of the ads on these planes I saw a very familiar face. On more cldsely
scrutinizing this ad, I recognized the face of Cecelia Christian. Her
natural curly eyelashes were advertising mascara and eye make-up.
As my plane was speedy and the time went fast, I was soon over
Miami, Florida. Never having seen this famous place, I decided to land
and look over the future of it. I spent a day and a night exploring
Miami. The one startling event that happened to me there, was my sur-
prising meeting with Earl Palmer. Earl was running a Drug Store and
was doing a very good business. I hadn't any intention of leaving the
United States, but Earl said that if I went to Havana, Cuba, I would
no doubt run into Joe Horan. As looking up the class of '39 was my
primary idea, I went to Cuba. There at the exact snot where Earl had
told me I would find him, was Joe Horan doing a Rhumba act in a Havana
night club. One couldn't miss that red hair. when Joe had finished
his act, he came over to my table, having recognized me before. He
told me that dancing was just a side line with him. His main business
was running a tobacco farm in the country. Joe was as nice and danced
as well as he had in l939.
I left Cuba that night and flew most of the night over the Gulf-of
Mexico. Just about dawn I landed in a small Texas oil town where I had
been told I would find Ralph Griffith. Sure enough, as I walked down
the street later in the day, I was confronted by a large sign which
boasted of Griffith's Oil Refinery. I found Ralph's private office.
Ralph was the exact picture of the industrious, prosperous, business
man. He personally conducted me on a tour of his refinery. We were
constantly accompanied by a tall, serious looking person. I didn't
notice him especially until Ralph called my attention to him. He was
Alex Cursh. He was Ralph's private secretary and also his bodyguard.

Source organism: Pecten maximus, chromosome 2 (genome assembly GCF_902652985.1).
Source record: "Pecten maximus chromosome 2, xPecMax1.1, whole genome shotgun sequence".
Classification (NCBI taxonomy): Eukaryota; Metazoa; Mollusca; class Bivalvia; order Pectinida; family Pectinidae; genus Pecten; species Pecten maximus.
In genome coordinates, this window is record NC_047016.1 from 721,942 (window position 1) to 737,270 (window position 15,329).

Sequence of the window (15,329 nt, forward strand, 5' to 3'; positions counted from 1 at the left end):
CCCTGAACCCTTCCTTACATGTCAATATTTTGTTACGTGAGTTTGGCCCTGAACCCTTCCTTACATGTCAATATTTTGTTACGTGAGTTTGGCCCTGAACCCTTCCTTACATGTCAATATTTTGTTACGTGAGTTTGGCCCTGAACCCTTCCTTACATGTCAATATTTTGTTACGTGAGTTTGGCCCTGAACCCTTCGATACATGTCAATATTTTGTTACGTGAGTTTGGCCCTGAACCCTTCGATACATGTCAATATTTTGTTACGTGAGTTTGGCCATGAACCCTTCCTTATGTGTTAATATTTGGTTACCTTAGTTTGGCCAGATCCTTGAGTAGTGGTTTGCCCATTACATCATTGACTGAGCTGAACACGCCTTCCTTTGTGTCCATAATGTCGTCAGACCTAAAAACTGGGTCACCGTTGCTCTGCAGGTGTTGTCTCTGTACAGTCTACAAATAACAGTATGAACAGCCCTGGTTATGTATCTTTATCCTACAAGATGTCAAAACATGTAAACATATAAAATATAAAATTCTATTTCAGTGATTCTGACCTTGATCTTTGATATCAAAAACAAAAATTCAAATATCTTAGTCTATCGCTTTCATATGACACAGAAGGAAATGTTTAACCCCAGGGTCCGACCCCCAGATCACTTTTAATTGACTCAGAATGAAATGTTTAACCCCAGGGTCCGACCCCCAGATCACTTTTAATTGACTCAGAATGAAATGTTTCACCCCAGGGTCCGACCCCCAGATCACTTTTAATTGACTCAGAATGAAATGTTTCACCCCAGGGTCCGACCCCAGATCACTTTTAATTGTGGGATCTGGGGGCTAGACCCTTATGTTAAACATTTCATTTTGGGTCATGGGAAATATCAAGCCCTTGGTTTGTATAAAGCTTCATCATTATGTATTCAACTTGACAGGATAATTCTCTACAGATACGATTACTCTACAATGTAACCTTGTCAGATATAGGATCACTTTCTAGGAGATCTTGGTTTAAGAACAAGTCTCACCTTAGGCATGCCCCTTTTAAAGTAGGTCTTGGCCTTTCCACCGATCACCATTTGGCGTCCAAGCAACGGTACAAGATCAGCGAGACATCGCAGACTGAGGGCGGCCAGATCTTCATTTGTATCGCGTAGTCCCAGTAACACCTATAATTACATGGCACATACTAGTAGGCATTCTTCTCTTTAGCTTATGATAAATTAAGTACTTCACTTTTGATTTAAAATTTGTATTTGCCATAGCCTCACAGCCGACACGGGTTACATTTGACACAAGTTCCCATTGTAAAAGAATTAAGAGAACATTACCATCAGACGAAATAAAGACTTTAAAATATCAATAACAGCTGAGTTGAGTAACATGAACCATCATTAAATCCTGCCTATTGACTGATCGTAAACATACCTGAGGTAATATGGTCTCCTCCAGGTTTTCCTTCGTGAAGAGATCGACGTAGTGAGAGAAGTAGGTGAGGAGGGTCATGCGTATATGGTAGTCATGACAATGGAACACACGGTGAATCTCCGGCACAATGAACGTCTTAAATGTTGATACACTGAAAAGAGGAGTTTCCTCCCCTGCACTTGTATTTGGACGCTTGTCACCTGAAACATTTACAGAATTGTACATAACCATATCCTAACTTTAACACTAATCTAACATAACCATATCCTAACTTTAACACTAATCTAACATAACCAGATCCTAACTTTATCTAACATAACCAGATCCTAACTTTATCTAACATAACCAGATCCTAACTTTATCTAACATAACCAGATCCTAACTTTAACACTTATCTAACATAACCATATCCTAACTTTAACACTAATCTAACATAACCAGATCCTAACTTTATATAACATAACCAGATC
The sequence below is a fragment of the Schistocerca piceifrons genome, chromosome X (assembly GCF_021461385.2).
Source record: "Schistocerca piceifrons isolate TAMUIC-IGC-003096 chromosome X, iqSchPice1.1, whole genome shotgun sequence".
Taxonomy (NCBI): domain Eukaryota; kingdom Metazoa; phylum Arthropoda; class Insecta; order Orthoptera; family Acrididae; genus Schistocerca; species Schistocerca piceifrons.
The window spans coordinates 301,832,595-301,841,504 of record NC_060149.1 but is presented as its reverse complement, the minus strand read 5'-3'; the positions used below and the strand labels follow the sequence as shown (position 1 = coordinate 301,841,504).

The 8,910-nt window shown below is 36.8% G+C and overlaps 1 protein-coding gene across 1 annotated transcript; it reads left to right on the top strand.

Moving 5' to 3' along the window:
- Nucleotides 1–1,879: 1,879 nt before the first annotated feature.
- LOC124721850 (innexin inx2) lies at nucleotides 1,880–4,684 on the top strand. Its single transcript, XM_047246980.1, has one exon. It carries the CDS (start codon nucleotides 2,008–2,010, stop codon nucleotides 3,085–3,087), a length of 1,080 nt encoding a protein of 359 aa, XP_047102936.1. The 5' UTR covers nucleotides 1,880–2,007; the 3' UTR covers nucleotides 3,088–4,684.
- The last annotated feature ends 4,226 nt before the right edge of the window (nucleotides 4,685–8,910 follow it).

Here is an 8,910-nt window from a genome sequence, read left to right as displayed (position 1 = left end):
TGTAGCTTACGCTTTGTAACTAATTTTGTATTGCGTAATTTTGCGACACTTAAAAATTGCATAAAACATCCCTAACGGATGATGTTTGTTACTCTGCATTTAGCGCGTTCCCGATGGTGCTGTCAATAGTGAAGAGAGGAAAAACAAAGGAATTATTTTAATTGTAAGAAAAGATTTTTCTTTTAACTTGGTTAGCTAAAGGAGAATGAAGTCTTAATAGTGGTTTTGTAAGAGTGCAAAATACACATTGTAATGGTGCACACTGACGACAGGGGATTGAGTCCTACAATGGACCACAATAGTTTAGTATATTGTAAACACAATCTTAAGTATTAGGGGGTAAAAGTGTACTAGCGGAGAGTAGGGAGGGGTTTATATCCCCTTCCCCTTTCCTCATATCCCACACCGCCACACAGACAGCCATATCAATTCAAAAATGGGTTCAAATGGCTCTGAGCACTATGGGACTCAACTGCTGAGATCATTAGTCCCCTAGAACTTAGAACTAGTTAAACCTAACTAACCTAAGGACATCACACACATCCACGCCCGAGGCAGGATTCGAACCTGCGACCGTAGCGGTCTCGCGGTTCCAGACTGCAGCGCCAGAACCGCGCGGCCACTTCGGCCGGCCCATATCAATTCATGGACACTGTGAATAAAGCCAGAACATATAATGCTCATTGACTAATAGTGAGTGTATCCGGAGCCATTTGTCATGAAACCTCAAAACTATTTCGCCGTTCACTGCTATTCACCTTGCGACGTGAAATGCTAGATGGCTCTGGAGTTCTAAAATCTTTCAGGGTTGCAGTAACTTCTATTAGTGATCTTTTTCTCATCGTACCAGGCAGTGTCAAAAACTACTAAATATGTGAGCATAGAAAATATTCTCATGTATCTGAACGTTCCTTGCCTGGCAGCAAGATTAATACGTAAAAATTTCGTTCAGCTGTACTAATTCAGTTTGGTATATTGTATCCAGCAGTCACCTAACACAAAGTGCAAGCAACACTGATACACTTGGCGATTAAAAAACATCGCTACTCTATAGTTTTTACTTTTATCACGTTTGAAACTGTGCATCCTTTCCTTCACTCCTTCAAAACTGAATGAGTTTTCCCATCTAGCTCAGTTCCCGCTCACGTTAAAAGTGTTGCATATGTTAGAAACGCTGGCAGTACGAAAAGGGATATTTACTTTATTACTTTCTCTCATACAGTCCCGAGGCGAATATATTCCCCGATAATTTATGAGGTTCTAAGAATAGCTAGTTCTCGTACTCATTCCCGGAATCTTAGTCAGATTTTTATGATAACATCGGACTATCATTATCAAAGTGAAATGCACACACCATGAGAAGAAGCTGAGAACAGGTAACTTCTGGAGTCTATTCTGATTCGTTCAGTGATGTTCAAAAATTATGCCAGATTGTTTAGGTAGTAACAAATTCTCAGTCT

Page 17 text:
I had completed my circuit and so, began the last lap back to West
Winfield, In the Ilion Gorge, I set my plane down on a spacious air
landing field, which the owners of the Black and White had made for
air service. Mr. and Mrs. Paul Burnett were proprietors of the stand
Mrs. Burnett was formerly Marion Connor. These occurences did not
surprise me. Paul and Marion told me that Francis Brewer was married
and lived on a farm somewhere in North Winfield, They also told me
that if I visited the West Winfield Central School, I would find
Arlene Cole teaching students typing and accounting, and Ruth Rice
teaching Home Economics. I remembered that it was Arlene who had
typed the Class Prophecy after I had finished writing it back in 1939
I had witnessed the whereabouts of every member of the class,
except myself. However, I d1dn't have to see myself in 1950. I knew
what I would be doing then. I was pretty sure that I was in New York
doing Commercial Art work and singing as a sideline.
I took my rented plane back to the place where I had rented lt.
It seems that I had kept it much longer then the time I had rented lt
for. The owner of the plane was very angry. In fact, he was furious
In fact, he kicked me and I whirled through space and landed ln 1939
where I had left off.
Yes, clasp the parchment tightly these few hours
And learn to know ach1evement's haunting taste:
Roll triumph on your tongue before lt soursg
Do not rush with superficial haste
Through this experience. Be glad
And proud to hold the prize you struggled for,
Believe there's nothing further to be had
--That you will be content forevermore.
Believe it till you wake some sudden dawn,
When all the world's ablaze with sunlight fire
To find that poor illusion strangely gone
Before the splendor of a new desire.
In silence you will lay this scroll away,
And that will be your Graduation Day.